Patia’s Fantasy World Isn’t for Everyone, It’s for Us

“You know, in New York people talk. She was hesitant, but eventually gave in. Photos courtesy Patia Borja We all were so excited to share the apple pie we got on the Lower East Side. In recent months, Borja and her friends have become even more adamant about keeping the page that way. It’s one part absurd, one part obscene — and rooted in Black cultural references and Black experiences. Humor aside, there’s a deeper nostalgic appeal to Borja’s posts. “The person who understands her is the person I want laughing at my content. And then Instagram made that really annoying transition into influencer culture.”

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So she returned to her Tumblr roots. “But post something serious about Black life, and they get upset.” Her approach is often to face them head on, by correcting them in the comments sections and on the page. Login • Instagram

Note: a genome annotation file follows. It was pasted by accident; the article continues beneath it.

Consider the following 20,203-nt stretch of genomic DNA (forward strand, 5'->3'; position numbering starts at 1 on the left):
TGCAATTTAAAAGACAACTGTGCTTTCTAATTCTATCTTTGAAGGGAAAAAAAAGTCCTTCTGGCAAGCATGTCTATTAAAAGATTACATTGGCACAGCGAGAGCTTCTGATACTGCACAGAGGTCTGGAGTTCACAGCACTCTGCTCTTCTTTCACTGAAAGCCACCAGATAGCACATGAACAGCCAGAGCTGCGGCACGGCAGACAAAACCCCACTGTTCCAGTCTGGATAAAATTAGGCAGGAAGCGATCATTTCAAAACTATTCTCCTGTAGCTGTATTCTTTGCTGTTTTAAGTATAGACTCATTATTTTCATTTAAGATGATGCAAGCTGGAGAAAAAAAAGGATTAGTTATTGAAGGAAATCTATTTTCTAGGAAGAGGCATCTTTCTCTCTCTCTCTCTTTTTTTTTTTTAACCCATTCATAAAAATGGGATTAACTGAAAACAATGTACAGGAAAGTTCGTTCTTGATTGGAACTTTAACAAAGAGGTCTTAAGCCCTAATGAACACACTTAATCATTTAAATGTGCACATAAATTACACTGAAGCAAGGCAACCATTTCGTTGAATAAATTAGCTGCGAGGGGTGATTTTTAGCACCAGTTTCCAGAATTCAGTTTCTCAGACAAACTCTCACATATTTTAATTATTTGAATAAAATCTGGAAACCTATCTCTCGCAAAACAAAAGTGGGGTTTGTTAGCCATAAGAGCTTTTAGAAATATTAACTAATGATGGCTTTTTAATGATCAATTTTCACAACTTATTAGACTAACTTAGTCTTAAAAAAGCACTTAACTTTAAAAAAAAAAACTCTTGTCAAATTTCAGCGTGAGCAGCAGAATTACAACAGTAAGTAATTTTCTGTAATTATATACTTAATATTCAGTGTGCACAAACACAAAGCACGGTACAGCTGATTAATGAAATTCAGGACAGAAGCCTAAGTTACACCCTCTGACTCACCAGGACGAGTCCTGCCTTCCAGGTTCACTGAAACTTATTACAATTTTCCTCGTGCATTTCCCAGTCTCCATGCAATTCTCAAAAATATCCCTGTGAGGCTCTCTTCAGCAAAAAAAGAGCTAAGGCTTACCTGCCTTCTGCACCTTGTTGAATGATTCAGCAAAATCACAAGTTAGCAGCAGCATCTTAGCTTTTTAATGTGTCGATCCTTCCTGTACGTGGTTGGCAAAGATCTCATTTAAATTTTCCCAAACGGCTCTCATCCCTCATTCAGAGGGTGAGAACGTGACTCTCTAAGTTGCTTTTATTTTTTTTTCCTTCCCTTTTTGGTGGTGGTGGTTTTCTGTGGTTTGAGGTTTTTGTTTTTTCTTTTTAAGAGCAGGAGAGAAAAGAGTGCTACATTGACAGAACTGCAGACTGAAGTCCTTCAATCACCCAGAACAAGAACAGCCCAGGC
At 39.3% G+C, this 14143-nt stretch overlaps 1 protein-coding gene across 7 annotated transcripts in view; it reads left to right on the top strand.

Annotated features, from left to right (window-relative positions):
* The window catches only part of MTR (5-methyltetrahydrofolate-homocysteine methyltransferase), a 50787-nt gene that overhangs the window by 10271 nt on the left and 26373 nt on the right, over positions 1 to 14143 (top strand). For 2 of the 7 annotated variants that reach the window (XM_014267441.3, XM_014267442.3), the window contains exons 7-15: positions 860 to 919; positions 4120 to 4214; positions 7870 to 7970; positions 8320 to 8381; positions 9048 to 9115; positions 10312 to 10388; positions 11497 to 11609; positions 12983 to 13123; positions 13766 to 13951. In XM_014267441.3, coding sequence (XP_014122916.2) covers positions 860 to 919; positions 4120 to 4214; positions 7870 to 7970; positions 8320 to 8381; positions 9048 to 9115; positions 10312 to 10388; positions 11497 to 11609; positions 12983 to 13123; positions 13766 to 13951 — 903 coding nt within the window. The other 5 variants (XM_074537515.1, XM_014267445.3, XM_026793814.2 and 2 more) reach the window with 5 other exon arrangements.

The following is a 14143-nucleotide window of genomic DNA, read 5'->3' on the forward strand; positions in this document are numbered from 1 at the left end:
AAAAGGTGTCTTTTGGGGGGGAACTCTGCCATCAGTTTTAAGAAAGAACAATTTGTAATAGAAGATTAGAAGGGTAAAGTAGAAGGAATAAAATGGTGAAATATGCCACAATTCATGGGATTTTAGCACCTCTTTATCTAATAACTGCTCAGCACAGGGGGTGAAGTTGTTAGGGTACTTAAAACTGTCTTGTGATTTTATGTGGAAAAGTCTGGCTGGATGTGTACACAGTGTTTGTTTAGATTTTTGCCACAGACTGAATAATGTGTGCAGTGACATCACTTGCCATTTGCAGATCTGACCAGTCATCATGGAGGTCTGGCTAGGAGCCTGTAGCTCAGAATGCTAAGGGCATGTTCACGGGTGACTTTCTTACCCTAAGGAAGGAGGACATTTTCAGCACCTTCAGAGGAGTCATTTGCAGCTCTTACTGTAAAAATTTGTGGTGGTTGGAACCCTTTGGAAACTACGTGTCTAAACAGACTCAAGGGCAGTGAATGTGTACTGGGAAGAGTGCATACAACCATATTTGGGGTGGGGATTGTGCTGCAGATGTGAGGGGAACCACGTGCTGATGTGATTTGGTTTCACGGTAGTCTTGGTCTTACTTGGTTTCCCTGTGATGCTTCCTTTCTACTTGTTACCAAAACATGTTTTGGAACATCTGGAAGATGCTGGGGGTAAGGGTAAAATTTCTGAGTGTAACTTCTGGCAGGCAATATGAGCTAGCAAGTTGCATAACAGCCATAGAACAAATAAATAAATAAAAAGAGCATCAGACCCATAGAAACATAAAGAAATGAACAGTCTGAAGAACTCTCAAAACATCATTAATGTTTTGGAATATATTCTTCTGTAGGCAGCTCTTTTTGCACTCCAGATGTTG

Borja, like pretty much everyone else her age, spent a lot of time on the internet growing up. “I live a pretty simple life.” This nonchalance makes her the perfect guide to surviving lockdown, and she’s become something of an internet dignitary during these past few troubling months.With help from friends MISTERVACATION and River Moon, the 27-year-old runs @patiasfantasyworld — the meme page you’ve almost definitely heard of if you’re very online and live in New York City, or probably would have soon stumbled across if you’re very online and live anywhere else. I’m honest.” Which is true. One that was more low stakes. She refined her tastes, favoring things like the oddly cutting Facebook status updates that have become her bread and butter — calling people out for having hot breath or explaining how to know if your man has been faithful. On forums and microblogging sites like LiveJournal and later Tumblr, the intended audience of a blog wasn’t usually the masses, but rather insiders in the know: groups of marginalized people sharing stories, academics and organizers sharing resources, even just fans of a particular niche TV show making fan content. “My goal is not to be 40 years old, making fucking memes. Patia Borja doesn’t take things too seriously. In May 2020, she hit the 100K mark. “I always thought it was stupid to have a finsta if you weren’t poppin,” Borja says. But her online life didn’t heat up until 2017, when she gave into peer pressure and decided to make a finsta. There are strict community guidelines prohibiting nudity. I considered deleting,” Borja says. “I feel like I’m a 13-year-old boy sometimes,” she explains. I want to do a partnership with Bussy Boy.”Related | When White Kids Grow Up on the Black InternetAnyone even remotely familiar with Banks, the Harlem-born rapper and online shit-starter might see the connection between her and Borja — both aware they’re not everyone’s cup of tea (in Banks’ case, sometimes to a fault), both going ahead and doing what they want anyway and most importantly, both really fucking funny. A year later, her follower count had climbed to 30,000. Login • Instagram